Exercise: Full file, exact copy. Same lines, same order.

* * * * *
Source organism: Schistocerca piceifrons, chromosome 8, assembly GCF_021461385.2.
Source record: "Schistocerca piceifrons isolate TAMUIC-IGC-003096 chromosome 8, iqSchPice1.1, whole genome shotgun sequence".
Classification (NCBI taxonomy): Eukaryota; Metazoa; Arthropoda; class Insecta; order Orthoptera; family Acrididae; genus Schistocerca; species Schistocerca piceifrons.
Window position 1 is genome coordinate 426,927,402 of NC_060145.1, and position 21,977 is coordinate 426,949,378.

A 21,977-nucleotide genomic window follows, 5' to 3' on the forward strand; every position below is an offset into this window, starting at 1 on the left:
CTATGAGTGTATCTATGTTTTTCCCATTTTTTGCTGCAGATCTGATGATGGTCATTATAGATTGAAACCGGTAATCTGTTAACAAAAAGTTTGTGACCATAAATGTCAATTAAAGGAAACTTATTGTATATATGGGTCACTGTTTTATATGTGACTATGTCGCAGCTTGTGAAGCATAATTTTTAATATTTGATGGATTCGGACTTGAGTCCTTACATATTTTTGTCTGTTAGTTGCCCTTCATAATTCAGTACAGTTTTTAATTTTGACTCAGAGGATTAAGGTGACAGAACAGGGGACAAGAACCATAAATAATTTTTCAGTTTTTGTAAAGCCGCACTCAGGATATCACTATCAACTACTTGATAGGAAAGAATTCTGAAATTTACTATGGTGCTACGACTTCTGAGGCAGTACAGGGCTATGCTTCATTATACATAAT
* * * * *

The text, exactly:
Source organism: Schistocerca piceifrons, chromosome 8, assembly GCF_021461385.2.
Source record: "Schistocerca piceifrons isolate TAMUIC-IGC-003096 chromosome 8, iqSchPice1.1, whole genome shotgun sequence".
Classification (NCBI taxonomy): Eukaryota; Metazoa; Arthropoda; class Insecta; order Orthoptera; family Acrididae; genus Schistocerca; species Schistocerca piceifrons.
Window position 1 is genome coordinate 426,927,402 of NC_060145.1, and position 21,977 is coordinate 426,949,378.

A 21,977-nucleotide genomic window follows, 5' to 3' on the forward strand; every position below is an offset into this window, starting at 1 on the left:
CTATGAGTGTATCTATGTTTTTCCCATTTTTTGCTGCAGATCTGATGATGGTCATTATAGATTGAAACCGGTAATCTGTTAACAAAAAGTTTGTGACCATAAATGTCAATTAAAGGAAACTTATTGTATATATGGGTCACTGTTTTATATGTGACTATGTCGCAGCTTGTGAAGCATAATTTTTAATATTTGATGGATTCGGACTTGAGTCCTTACATATTTTTGTCTGTTAGTTGCCCTTCATAATTCAGTACAGTTTTTAATTTTGACTCAGAGGATTAAGGTGACAGAACAGGGGACAAGAACCATAAATAATTTTTCAGTTTTTGTAAAGCCGCACTCAGGATATCACTATCAACTACTTGATAGGAAAGAATTCTGAAATTTACTATGGTGCTACGACTTCTGAGGCAGTACAGGGCTATGCTTCATTATACATAAT